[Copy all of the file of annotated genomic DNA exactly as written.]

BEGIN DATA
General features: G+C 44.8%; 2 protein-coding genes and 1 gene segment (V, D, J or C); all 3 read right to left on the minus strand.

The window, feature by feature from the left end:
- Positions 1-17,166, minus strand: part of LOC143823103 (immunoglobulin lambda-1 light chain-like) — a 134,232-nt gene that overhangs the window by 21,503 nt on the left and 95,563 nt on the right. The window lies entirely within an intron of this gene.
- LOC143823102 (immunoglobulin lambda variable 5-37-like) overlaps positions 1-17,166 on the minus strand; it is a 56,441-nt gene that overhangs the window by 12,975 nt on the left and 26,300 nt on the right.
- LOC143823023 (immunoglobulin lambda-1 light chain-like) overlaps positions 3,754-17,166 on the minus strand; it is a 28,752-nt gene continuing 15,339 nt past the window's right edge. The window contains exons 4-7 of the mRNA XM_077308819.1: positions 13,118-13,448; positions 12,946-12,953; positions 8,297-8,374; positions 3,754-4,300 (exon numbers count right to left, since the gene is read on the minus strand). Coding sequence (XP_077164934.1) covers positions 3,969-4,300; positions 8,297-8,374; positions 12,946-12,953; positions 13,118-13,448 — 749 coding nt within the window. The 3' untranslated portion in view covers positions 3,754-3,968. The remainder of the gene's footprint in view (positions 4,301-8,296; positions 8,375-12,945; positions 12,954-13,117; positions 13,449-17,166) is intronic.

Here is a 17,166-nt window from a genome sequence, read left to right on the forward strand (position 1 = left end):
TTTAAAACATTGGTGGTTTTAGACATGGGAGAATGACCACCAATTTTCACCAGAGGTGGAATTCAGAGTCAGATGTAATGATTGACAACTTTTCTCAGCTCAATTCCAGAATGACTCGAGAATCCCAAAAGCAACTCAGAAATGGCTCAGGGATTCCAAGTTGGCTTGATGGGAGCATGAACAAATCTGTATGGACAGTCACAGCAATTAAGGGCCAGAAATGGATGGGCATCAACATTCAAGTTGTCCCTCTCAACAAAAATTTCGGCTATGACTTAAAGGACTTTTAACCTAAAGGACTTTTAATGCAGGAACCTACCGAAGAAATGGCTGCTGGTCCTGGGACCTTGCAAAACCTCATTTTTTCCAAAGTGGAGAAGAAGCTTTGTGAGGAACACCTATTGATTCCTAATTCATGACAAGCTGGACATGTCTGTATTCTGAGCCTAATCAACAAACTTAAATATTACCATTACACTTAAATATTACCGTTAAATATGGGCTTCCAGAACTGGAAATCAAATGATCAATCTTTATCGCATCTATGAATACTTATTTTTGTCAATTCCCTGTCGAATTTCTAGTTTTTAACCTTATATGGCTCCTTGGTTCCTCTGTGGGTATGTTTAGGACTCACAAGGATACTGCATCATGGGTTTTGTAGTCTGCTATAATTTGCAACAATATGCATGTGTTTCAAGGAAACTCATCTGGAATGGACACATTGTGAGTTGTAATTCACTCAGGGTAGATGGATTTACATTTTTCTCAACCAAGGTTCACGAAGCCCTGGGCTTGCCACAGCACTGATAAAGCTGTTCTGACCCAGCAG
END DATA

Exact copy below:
General features: G+C 44.8%; 2 protein-coding genes and 1 gene segment (V, D, J or C); all 3 read right to left on the minus strand.

The window, feature by feature from the left end:
- Positions 1-17,166, minus strand: part of LOC143823103 (immunoglobulin lambda-1 light chain-like) — a 134,232-nt gene that overhangs the window by 21,503 nt on the left and 95,563 nt on the right. The window lies entirely within an intron of this gene.
- LOC143823102 (immunoglobulin lambda variable 5-37-like) overlaps positions 1-17,166 on the minus strand; it is a 56,441-nt gene that overhangs the window by 12,975 nt on the left and 26,300 nt on the right.
- LOC143823023 (immunoglobulin lambda-1 light chain-like) overlaps positions 3,754-17,166 on the minus strand; it is a 28,752-nt gene continuing 15,339 nt past the window's right edge. The window contains exons 4-7 of the mRNA XM_077308819.1: positions 13,118-13,448; positions 12,946-12,953; positions 8,297-8,374; positions 3,754-4,300 (exon numbers count right to left, since the gene is read on the minus strand). Coding sequence (XP_077164934.1) covers positions 3,969-4,300; positions 8,297-8,374; positions 12,946-12,953; positions 13,118-13,448 — 749 coding nt within the window. The 3' untranslated portion in view covers positions 3,754-3,968. The remainder of the gene's footprint in view (positions 4,301-8,296; positions 8,375-12,945; positions 12,954-13,117; positions 13,449-17,166) is intronic.

Here is a 17,166-nt window from a genome sequence, read left to right on the forward strand (position 1 = left end):
TTTAAAACATTGGTGGTTTTAGACATGGGAGAATGACCACCAATTTTCACCAGAGGTGGAATTCAGAGTCAGATGTAATGATTGACAACTTTTCTCAGCTCAATTCCAGAATGACTCGAGAATCCCAAAAGCAACTCAGAAATGGCTCAGGGATTCCAAGTTGGCTTGATGGGAGCATGAACAAATCTGTATGGACAGTCACAGCAATTAAGGGCCAGAAATGGATGGGCATCAACATTCAAGTTGTCCCTCTCAACAAAAATTTCGGCTATGACTTAAAGGACTTTTAACCTAAAGGACTTTTAATGCAGGAACCTACCGAAGAAATGGCTGCTGGTCCTGGGACCTTGCAAAACCTCATTTTTTCCAAAGTGGAGAAGAAGCTTTGTGAGGAACACCTATTGATTCCTAATTCATGACAAGCTGGACATGTCTGTATTCTGAGCCTAATCAACAAACTTAAATATTACCATTACACTTAAATATTACCGTTAAATATGGGCTTCCAGAACTGGAAATCAAATGATCAATCTTTATCGCATCTATGAATACTTATTTTTGTCAATTCCCTGTCGAATTTCTAGTTTTTAACCTTATATGGCTCCTTGGTTCCTCTGTGGGTATGTTTAGGACTCACAAGGATACTGCATCATGGGTTTTGTAGTCTGCTATAATTTGCAACAATATGCATGTGTTTCAAGGAAACTCATCTGGAATGGACACATTGTGAGTTGTAATTCACTCAGGGTAGATGGATTTACATTTTTCTCAACCAAGGTTCACGAAGCCCTGGGCTTGCCACAGCACTGATAAAGCTGTTCTGACCCAGCAG